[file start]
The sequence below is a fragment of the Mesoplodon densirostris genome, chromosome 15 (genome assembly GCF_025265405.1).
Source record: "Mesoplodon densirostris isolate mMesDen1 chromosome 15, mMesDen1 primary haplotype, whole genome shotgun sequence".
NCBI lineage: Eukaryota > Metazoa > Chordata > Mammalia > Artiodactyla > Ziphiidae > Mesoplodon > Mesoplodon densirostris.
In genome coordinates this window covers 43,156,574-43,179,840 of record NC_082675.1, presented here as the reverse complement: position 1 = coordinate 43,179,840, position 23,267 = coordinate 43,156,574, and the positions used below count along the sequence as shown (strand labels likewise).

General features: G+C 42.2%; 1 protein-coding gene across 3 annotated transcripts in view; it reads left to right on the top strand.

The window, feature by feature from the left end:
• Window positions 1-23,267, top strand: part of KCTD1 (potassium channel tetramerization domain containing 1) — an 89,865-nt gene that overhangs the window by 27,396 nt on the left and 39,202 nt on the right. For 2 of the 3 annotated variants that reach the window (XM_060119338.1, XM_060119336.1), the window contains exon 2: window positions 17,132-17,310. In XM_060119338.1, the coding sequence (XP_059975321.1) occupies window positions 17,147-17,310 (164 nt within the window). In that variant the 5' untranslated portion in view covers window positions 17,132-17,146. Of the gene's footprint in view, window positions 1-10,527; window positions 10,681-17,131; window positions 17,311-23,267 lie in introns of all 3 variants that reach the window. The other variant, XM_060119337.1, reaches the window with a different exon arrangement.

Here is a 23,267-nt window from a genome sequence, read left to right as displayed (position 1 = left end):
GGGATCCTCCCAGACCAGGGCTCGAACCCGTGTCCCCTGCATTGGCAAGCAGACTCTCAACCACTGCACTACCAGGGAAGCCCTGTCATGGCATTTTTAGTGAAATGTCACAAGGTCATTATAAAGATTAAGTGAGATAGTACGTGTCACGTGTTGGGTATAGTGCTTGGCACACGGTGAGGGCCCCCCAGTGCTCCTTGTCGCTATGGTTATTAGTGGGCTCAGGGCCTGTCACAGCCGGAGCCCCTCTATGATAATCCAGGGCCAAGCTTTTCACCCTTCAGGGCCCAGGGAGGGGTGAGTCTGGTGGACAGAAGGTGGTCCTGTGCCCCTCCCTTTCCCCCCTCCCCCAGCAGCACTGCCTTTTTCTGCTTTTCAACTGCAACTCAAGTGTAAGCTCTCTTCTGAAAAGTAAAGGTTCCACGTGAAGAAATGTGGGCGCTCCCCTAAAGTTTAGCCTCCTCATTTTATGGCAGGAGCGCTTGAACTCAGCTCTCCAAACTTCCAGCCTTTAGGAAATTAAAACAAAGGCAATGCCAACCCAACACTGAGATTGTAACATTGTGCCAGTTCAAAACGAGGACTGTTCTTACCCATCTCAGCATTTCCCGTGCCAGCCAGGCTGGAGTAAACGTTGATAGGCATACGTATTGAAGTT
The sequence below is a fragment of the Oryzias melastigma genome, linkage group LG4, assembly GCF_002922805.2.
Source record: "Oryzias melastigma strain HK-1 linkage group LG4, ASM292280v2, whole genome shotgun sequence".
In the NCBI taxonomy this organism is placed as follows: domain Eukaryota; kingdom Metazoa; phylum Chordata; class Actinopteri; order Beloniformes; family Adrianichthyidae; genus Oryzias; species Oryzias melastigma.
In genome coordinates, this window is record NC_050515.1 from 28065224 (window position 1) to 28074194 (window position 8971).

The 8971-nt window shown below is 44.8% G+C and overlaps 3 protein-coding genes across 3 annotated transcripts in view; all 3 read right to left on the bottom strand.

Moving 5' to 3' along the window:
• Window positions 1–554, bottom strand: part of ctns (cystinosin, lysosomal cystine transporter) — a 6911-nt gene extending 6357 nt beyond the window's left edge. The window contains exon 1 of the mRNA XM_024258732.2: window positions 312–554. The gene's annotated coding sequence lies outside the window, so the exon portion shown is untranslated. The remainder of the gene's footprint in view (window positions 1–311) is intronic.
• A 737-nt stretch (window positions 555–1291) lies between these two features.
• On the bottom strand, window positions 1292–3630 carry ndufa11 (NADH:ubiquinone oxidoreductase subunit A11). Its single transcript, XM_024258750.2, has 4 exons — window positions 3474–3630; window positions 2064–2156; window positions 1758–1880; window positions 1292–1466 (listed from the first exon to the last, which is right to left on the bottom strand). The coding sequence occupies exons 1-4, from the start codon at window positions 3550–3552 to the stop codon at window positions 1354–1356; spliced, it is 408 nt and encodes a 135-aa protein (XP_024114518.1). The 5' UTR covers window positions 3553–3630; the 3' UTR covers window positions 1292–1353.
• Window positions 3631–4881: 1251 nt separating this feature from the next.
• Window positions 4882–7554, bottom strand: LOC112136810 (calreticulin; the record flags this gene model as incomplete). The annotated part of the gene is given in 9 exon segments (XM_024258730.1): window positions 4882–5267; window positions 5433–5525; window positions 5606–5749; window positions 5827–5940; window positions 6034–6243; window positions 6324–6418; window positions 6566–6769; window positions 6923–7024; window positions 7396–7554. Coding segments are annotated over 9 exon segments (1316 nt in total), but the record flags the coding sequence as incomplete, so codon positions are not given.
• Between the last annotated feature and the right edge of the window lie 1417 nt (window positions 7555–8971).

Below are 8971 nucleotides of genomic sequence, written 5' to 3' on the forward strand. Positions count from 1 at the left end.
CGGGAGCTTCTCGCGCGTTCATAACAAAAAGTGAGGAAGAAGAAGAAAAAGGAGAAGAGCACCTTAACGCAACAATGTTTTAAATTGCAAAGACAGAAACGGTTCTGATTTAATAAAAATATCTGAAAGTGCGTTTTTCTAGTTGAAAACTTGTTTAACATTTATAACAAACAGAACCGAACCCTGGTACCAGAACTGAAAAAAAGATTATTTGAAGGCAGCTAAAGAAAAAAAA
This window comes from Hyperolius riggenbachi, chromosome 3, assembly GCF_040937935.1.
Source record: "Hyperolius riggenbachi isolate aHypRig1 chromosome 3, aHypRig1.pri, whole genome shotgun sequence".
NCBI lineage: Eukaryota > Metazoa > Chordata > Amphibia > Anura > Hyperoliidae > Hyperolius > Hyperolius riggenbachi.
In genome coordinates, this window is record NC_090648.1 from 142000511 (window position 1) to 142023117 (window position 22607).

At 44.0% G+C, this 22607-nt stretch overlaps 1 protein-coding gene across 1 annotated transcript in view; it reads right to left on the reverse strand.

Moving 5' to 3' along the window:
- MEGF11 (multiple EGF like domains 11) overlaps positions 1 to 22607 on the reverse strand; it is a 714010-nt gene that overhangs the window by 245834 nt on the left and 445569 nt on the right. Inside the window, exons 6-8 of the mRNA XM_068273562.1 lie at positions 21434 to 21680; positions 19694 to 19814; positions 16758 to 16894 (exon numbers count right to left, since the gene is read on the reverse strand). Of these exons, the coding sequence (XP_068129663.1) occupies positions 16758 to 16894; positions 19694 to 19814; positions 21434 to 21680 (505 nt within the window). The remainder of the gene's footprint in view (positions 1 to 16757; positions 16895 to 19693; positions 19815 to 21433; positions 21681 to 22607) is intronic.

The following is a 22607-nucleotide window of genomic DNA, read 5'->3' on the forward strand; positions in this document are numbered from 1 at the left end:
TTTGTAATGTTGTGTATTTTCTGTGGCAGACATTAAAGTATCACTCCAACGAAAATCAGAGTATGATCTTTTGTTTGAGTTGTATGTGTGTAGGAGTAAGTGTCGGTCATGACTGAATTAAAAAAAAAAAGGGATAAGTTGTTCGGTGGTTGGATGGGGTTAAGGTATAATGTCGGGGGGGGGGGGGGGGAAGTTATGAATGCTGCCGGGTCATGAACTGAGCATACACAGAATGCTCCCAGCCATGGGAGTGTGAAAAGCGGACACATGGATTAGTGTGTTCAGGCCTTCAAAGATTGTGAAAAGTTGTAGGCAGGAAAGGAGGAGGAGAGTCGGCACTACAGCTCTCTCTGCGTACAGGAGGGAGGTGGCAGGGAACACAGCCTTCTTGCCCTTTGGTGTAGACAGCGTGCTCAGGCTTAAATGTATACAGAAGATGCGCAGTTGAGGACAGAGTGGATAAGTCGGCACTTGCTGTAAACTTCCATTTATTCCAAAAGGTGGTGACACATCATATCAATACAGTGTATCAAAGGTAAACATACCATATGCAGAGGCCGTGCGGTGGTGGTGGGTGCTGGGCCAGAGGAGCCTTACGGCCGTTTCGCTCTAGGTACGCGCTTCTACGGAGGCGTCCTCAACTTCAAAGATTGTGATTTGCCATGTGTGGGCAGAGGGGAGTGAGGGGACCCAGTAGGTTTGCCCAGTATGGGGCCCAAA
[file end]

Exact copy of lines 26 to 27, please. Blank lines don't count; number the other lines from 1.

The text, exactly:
NCBI lineage: Eukaryota > Metazoa > Chordata > Amphibia > Anura > Hyperoliidae > Hyperolius > Hyperolius riggenbachi.
In genome coordinates, this window is record NC_090648.1 from 142000511 (window position 1) to 142023117 (window position 22607).